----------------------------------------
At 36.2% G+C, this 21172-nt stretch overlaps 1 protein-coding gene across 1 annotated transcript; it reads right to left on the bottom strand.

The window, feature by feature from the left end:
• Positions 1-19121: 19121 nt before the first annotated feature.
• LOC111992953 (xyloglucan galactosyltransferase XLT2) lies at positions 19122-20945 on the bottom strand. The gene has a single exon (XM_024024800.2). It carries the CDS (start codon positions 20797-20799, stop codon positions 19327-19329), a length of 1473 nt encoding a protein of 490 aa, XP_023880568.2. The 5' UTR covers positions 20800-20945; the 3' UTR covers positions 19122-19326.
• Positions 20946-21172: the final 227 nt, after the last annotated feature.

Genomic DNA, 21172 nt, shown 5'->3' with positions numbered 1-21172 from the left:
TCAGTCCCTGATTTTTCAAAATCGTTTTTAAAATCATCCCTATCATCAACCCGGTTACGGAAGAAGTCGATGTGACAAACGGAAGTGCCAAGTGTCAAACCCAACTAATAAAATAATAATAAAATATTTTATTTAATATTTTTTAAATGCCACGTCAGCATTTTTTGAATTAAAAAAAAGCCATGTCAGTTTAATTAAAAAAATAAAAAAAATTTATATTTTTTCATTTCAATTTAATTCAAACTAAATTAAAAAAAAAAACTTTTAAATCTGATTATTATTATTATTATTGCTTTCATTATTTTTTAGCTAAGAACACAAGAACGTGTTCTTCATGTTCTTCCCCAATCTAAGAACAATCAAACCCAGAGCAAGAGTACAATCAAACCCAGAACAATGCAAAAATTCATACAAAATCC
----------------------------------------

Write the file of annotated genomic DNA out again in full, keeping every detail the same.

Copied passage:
At 36.2% G+C, this 21172-nt stretch overlaps 1 protein-coding gene across 1 annotated transcript; it reads right to left on the bottom strand.

The window, feature by feature from the left end:
• Positions 1-19121: 19121 nt before the first annotated feature.
• LOC111992953 (xyloglucan galactosyltransferase XLT2) lies at positions 19122-20945 on the bottom strand. The gene has a single exon (XM_024024800.2). It carries the CDS (start codon positions 20797-20799, stop codon positions 19327-19329), a length of 1473 nt encoding a protein of 490 aa, XP_023880568.2. The 5' UTR covers positions 20800-20945; the 3' UTR covers positions 19122-19326.
• Positions 20946-21172: the final 227 nt, after the last annotated feature.

Genomic DNA, 21172 nt, shown 5'->3' with positions numbered 1-21172 from the left:
TCAGTCCCTGATTTTTCAAAATCGTTTTTAAAATCATCCCTATCATCAACCCGGTTACGGAAGAAGTCGATGTGACAAACGGAAGTGCCAAGTGTCAAACCCAACTAATAAAATAATAATAAAATATTTTATTTAATATTTTTTAAATGCCACGTCAGCATTTTTTGAATTAAAAAAAAGCCATGTCAGTTTAATTAAAAAAATAAAAAAAATTTATATTTTTTCATTTCAATTTAATTCAAACTAAATTAAAAAAAAAAACTTTTAAATCTGATTATTATTATTATTATTGCTTTCATTATTTTTTAGCTAAGAACACAAGAACGTGTTCTTCATGTTCTTCCCCAATCTAAGAACAATCAAACCCAGAGCAAGAGTACAATCAAACCCAGAACAATGCAAAAATTCATACAAAATCC